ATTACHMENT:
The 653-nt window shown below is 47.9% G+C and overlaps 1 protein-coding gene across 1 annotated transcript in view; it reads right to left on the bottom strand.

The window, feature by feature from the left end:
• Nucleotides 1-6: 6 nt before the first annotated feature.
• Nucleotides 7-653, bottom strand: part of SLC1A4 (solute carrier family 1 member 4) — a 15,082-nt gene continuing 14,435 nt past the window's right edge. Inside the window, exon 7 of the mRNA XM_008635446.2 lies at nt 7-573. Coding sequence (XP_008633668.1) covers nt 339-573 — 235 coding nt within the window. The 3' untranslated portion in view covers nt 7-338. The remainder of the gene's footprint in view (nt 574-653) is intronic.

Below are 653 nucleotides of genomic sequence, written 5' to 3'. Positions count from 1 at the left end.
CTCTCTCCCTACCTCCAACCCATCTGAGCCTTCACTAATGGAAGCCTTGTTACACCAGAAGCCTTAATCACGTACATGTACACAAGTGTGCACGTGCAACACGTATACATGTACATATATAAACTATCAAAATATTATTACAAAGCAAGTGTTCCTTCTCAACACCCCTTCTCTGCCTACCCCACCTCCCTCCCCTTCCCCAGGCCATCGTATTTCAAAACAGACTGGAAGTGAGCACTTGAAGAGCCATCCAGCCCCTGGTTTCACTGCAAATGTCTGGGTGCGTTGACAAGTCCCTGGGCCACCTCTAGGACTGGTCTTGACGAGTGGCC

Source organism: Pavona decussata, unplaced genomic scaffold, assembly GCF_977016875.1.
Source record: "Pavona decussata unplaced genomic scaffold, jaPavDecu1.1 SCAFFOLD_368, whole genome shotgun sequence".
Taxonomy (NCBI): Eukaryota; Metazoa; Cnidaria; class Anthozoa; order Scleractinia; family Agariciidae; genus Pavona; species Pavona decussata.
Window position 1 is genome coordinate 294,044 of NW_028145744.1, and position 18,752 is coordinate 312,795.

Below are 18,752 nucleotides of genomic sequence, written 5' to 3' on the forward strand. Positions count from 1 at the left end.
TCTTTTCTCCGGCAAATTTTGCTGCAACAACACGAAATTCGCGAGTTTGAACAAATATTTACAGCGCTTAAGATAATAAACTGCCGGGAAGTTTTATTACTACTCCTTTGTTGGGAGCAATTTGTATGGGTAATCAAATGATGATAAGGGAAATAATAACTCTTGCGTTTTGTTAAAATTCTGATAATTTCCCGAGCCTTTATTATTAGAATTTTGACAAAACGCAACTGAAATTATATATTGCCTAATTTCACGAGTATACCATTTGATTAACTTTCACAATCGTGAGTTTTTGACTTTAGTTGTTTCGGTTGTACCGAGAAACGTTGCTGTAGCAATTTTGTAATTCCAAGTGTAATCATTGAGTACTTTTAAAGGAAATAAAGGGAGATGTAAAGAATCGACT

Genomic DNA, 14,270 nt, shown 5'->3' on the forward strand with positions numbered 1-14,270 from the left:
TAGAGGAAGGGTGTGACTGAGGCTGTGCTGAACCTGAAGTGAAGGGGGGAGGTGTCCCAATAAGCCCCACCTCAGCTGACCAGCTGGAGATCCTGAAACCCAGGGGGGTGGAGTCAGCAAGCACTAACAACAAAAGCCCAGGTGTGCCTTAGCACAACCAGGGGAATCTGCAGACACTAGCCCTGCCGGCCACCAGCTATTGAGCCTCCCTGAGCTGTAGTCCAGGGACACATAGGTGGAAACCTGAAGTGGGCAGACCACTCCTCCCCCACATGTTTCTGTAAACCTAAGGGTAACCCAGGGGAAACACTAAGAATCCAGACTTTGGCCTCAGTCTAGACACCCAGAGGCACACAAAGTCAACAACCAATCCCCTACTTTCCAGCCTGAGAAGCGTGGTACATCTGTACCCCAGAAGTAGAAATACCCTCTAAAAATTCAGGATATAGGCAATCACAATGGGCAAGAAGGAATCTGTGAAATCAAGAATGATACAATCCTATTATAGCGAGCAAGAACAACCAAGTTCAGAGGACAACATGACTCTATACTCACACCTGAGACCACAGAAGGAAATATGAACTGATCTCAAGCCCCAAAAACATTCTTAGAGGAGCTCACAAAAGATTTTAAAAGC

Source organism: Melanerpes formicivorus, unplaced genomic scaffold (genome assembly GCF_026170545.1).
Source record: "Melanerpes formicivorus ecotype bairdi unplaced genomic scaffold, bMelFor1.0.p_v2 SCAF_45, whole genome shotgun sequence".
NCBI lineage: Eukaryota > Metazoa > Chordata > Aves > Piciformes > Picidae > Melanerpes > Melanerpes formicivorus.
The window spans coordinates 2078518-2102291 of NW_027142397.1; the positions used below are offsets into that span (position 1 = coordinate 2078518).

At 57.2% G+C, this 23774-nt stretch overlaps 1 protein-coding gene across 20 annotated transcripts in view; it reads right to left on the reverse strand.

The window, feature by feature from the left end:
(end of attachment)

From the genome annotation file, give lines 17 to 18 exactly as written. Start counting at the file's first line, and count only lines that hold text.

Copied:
NCBI lineage: Eukaryota > Metazoa > Chordata > Aves > Piciformes > Picidae > Melanerpes > Melanerpes formicivorus.
The window spans coordinates 2078518-2102291 of NW_027142397.1; the positions used below are offsets into that span (position 1 = coordinate 2078518).